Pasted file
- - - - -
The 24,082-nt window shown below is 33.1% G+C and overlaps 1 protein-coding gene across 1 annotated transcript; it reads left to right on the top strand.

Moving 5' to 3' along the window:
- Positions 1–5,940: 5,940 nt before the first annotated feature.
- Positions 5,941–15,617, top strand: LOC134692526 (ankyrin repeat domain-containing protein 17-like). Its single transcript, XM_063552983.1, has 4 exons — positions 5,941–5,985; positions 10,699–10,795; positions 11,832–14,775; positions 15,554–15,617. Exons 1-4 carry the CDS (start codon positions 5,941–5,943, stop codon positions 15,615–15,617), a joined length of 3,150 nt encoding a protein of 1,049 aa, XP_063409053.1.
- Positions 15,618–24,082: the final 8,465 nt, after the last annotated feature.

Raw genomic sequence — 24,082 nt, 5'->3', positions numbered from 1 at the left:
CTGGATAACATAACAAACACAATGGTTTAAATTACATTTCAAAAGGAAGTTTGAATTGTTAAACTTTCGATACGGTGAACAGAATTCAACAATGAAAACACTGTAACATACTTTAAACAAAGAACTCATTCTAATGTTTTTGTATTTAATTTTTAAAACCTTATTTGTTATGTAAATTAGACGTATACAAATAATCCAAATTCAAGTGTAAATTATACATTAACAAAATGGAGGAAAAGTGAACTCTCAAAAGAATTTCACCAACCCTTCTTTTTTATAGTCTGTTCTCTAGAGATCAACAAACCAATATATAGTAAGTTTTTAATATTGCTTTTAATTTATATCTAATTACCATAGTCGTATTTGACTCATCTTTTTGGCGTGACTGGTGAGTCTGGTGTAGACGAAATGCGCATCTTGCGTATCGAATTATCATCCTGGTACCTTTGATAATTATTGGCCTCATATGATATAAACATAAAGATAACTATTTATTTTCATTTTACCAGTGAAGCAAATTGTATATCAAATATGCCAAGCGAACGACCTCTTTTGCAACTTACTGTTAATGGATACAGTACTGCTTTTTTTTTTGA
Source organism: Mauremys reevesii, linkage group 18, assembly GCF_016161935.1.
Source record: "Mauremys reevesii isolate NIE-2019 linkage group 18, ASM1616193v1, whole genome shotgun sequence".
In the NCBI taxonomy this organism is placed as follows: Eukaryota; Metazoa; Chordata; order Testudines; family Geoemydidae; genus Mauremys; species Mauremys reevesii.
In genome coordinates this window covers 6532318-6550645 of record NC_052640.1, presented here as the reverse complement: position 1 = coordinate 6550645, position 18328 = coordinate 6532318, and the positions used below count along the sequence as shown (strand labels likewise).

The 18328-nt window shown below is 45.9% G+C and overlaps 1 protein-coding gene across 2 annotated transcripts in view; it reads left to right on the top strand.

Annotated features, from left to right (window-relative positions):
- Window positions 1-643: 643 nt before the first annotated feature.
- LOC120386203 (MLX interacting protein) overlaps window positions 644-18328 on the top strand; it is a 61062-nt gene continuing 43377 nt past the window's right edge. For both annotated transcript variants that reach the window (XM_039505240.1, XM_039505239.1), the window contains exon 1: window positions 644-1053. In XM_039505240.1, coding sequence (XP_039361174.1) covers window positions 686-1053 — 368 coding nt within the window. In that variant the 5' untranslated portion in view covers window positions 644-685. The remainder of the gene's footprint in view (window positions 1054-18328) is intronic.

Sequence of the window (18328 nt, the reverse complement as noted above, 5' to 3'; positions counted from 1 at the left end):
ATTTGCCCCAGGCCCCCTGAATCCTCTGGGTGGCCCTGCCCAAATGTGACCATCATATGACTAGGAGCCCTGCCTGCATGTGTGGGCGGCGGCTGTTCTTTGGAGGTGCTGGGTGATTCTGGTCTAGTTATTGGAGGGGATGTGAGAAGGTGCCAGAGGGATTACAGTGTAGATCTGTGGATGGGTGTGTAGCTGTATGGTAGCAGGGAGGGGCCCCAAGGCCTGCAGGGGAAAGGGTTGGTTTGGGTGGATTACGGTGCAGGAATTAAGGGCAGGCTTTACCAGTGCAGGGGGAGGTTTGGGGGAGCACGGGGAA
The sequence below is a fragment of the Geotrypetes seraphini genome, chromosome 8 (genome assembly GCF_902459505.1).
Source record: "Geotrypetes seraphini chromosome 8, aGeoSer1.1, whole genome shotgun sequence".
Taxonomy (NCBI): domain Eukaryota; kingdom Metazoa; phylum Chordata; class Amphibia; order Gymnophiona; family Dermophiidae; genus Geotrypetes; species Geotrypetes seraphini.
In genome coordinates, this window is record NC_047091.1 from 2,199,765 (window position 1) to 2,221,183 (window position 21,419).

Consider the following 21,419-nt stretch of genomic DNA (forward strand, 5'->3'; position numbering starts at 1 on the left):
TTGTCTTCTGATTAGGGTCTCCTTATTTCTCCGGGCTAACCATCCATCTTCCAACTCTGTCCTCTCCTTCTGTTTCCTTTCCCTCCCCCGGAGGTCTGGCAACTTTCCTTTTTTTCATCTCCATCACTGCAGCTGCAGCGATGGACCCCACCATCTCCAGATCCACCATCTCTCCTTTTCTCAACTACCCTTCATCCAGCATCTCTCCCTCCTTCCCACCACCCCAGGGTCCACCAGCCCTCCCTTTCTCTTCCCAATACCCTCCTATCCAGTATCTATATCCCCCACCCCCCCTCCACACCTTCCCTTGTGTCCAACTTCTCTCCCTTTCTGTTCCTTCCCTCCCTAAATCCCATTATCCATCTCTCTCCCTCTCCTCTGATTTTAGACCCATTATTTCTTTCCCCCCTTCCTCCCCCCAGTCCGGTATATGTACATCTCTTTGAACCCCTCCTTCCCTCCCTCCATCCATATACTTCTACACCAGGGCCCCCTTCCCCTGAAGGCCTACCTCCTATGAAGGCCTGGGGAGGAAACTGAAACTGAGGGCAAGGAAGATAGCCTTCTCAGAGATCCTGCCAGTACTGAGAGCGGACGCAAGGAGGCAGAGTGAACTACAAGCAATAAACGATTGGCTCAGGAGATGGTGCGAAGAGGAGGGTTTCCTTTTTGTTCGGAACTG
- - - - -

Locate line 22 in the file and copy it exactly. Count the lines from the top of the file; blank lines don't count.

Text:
Consider the following 21,419-nt stretch of genomic DNA (forward strand, 5'->3'; position numbering starts at 1 on the left):